IDAHO FALLS, Idaho (KIFI) – Independence Day travelers will notice big changes at the pump as they fill up on the way out of town, according to AAA.
Idaho’s average price for regular is $3.44, which is ten cents more than a week ago and 19 cents more than a month ago.
Meanwhile, the U.S. average currently sits at $3.12 per gallon, which is four cents more than a week ago and eight cents more than a month ago.
This Independence Day, motorists will pay the most to fill up since 2014.
Here’s a 7-year retrospective on July 4 gas prices:
Higher fuel demand and soaring crude oil prices have placed significant upward pressure on gas prices, which are expected to rise throughout the weekend.
AAA projects 48 million Americans will travel for the July 4 holiday, with 261,000 Idahoans among them. That’s just 2.5% less than pre-pandemic levels and nearly 40% more than last year. Automobile travel will set a new record this year, as many Americans will choose the safety and convenience of a road trip over the COVID-19 restrictions associated with airline travel and other modes of mass transportation.
“Our research shows that most Americans won’t make any adjustments to their travel plans until gas prices hit $3.50 per gallon, but given the many challenges that people have faced in the last year, we would expect the pain threshold to be even higher this time around,” AAA Idaho public affairs director Matthew Conde said. “With ‘revenge travel’ and making up for lost time on everyone’s minds, we don’t see many plans changing based on higher pump prices.”
Thursday afternoon and Friday morning will be the busiest times for July 4 travel, as commuters and travelers share the roads. July 5 will be the busiest day for return trips, because many Americans have Monday as an observed holiday this year.
Worst & Best Times to Travel
|DAY||WORST TIME||BEST TIME|
|Thursday||3:00 – 5:00 PM||After 7:00 PM|
|Friday||4:00 – 5:00 PM||Before 12:00 PM|
|Saturday||11:00 AM – 1:00 PM||After 2:00 PM|
|Sunday||Traffic flows freely||Traffic flows freely|
|Monday||4:00 – 5:00 PM||Before 1:00 PM|
Due to extreme temperatures throughout the West, AAA is placing special emphasis on proper hydration this year. Please pack plenty of water and snacks for people and pets, and react quickly to any signs of heatstroke, including red skin, headaches, nausea, and a lack of sweating even though it’s hot. Children and pets should never be left in a hot car.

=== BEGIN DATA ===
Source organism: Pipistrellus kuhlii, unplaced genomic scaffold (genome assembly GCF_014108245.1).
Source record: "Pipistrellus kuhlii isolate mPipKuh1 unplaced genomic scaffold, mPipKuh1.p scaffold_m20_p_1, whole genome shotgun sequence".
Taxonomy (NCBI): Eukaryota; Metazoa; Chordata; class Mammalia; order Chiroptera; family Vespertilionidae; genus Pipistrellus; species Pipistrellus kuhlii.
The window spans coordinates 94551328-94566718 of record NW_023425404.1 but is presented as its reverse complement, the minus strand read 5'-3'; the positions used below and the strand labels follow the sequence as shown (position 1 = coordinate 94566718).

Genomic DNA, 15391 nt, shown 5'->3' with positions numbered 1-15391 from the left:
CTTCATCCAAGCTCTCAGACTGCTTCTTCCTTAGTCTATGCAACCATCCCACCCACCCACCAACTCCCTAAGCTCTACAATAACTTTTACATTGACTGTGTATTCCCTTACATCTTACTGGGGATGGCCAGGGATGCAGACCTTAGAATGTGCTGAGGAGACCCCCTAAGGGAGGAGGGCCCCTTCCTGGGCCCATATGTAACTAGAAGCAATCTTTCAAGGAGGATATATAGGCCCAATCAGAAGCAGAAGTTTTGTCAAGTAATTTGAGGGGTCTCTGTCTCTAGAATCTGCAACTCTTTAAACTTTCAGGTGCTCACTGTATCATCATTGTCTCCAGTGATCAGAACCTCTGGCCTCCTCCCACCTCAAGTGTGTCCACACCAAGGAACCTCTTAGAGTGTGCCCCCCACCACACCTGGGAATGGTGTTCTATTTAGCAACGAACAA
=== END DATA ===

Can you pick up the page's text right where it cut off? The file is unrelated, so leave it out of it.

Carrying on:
“From personal experience, I can say that the National Parks are extremely busy right now,” Conde said. “You need to arrive early for your best chance of getting into places like Arches National Park. In my family’s case, we couldn’t enter the park in the morning, so we explored Canyonlands and came back later in the day. If you do your homework, it’s usually possible to come up with a solid Plan B. There are some lesser known gems out there.”
AAA reminds travelers that face coverings are still required at airports, on airplanes, and in many other public transportation venues, and that state and city requirements may differ from federal requirements. For more information, check out AAA’s COVID-19 Travel Restrictions Map.
AAA to the rescue – common heat-related vehicle issues
Over the 4th of July weekend, AAA will respond to 461,000 calls for roadside assistance, with as many as 1,000 here in Idaho. Flat tires, dead batteries, and vehicle lockouts are among the most common culprits. Vehicle owners can take several steps to prevent a roadside mishap as the temperature spikes:
- Engine over-heating. Cooling systems protect vital engine parts. Coolant should be flushed and replaced periodically as recommended by the manufacturer.
- Battery failure due to heat and vibration. Make sure the battery is securely mounted to minimize vibration. A trained technician should test a battery that is three years old or older, as batteries can struggle to perform during extreme temperatures.
- Blown tires. Make sure tires are inflated to the correct pressure as recommended by the vehicle manufacturer. This information can normally be found in the owner’s manual and the driver’s doorjamb. Check for signs of uneven wear, adequate tread depth, etc.
- Air conditioning failure. Over time, refrigerant levels can run low, making your trip less comfortable. Have your system tested if the vehicle cabin doesn’t cool as well as it should. Replace the cabin air filter as needed to prevent debris from blocking the flow of air.
If your vehicle overheats, pull off to the side of the road in a safe location. Normally, allowing the engine to idle will bring the temperature down rather quickly, but the presence of steam or coolant are signs of a more serious issue. In that situation, the engine should be shut off and the vehicle towed to a repair facility for further diagnosis.
“We ask motorists who will celebrate the holiday with alcohol to please do so responsibly,” Conde said. “Every year, there are road trips and boating excursions that end in tragedy. We’re hopeful that people will take a few extra precautions this year to help everyone make it home safely.”